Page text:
Gurugram cafe mouth freshener case: What is 'dry ice'? Why is it dangerous? - Hindustan Times
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Gurugram cafe mouth freshener case: What is 'dry ice'? Why is it dangerous?

Mar 05, 2024 03:53 PM IST

"I showed the packet of the mouth freshener to a doctor, who said it was dry ice," the complainant said.

Five people fell ill after consuming a mouth freshener containing dry ice at a restaurant in Gurugram, police said on Monday. The owner of the eatery was later arrested.

People were screaming and vomiting after consuming dry ice contaminated mouth freshener.(Dry ice representative image- cottonbro studio)
People were screaming and vomiting after consuming dry ice contaminated mouth freshener.(Dry ice representative image- cottonbro studio)

What is dry ice?

Dry ice is the solid form of Carbon Dioxide (CO2) and is extremely cold, with a temperature of about -78 degrees Celsius. This is much colder than the freezing point of water, which is 0 degrees Celsius.

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According to the Food Safety and Standards Authority of India (FSSAI), it is commonly used as a cooling agent for food products like ice cream, frozen desserts etc. It is frequently used for food items that are needed to be cold or frozen, without the use of mechanical cooling.

READ- 5 fall sick after having mouth freshener at Gurugram restaurant

How harmful is dry ice?

While it is not hazardous under normal handling and usage, direct contact with dry ice can cause frostbite or cold burns due to its extremely low temperature.

Additionally, if dry ice is exposed to warmer temperatures, it undergoes sublimation, transitioning directly from a solid to a gas, producing carbon dioxide gas. In confined spaces, this release of carbon dioxide gas can displace oxygen, leading to potential health risks.

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What if you inhale dry ice?

Carbon dioxide is a common metabolic substance found in body fluids and tissues. It plays a crucial role in numerous metabolic reactions and serves as a regulatory element for various mechanisms within the circulatory system, including respiration, metabolism, and blood pH control.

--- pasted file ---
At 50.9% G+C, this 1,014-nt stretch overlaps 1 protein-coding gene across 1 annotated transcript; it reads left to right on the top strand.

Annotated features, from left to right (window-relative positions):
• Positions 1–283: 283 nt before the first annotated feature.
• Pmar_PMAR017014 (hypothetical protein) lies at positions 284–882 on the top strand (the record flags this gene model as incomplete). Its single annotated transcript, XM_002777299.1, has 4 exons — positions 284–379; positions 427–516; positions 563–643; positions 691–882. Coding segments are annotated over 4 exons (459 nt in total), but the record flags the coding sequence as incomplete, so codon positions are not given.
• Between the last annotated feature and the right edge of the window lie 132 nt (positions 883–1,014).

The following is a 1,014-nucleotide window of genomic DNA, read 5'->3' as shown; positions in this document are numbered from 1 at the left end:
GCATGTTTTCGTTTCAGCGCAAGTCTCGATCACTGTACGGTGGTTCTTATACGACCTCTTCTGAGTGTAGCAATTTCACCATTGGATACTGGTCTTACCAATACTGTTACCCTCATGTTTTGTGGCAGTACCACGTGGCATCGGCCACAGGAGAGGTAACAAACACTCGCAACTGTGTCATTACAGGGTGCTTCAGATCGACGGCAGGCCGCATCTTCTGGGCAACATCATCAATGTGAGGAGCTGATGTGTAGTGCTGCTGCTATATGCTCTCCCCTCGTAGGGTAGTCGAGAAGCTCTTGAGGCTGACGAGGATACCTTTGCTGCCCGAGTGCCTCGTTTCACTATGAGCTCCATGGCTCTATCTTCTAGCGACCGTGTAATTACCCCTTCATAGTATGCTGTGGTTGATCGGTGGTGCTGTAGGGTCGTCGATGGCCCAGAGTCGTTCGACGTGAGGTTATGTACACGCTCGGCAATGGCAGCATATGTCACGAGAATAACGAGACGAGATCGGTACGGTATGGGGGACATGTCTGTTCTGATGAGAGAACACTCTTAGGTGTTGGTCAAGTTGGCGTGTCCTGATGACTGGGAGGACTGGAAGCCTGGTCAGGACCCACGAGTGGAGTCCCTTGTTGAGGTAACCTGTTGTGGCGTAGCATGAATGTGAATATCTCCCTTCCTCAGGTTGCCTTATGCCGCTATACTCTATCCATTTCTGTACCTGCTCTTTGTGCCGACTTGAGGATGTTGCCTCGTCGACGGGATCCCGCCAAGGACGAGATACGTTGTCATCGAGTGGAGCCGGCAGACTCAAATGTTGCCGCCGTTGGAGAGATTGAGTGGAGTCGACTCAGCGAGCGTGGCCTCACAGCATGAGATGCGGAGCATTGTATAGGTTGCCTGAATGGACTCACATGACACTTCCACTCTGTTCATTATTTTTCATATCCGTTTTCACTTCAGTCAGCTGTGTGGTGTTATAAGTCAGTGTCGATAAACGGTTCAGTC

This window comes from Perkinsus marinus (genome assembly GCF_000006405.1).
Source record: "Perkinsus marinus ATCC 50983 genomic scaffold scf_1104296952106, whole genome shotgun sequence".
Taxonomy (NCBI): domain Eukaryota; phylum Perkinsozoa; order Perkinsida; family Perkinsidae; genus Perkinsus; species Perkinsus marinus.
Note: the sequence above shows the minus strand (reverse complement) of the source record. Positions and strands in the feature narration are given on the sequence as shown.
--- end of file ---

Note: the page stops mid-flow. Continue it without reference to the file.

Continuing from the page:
The physiological impact of breathing in low volumes of CO2 is generally negligible. However, exposure to high concentrations of CO2 can potentially lead to asphyxiation, reads a US government's health advisory.

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Dos and Don'ts when handling dry ice:

• Don't touch dry ice with bare hands, as it can cause frostbite or cold burns due to its extremely low temperature. Wear insulated gloves or use tongs when handling dry ice to avoid direct contact with your skin.

• Don't store dry ice in airtight containers, as the sublimation of dry ice releases carbon dioxide gas, and pressure can build up. Store dry ice in a cooler or an insulated container to slow down its sublimation.

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• Don't use dry ice in closed or unventilated spaces, as it can displace oxygen and lead to respiratory issues. FSSAI advises dry ice should only be used/exposed to open air in a well-ventilated environment

• Don't ingest or swallow dry ice, as it can cause severe injury or harm.

• Don't allow children or pets to play with or handle dry ice without supervision, as it can be dangerous.

• Do label containers containing dry ice to alert others to its presence.

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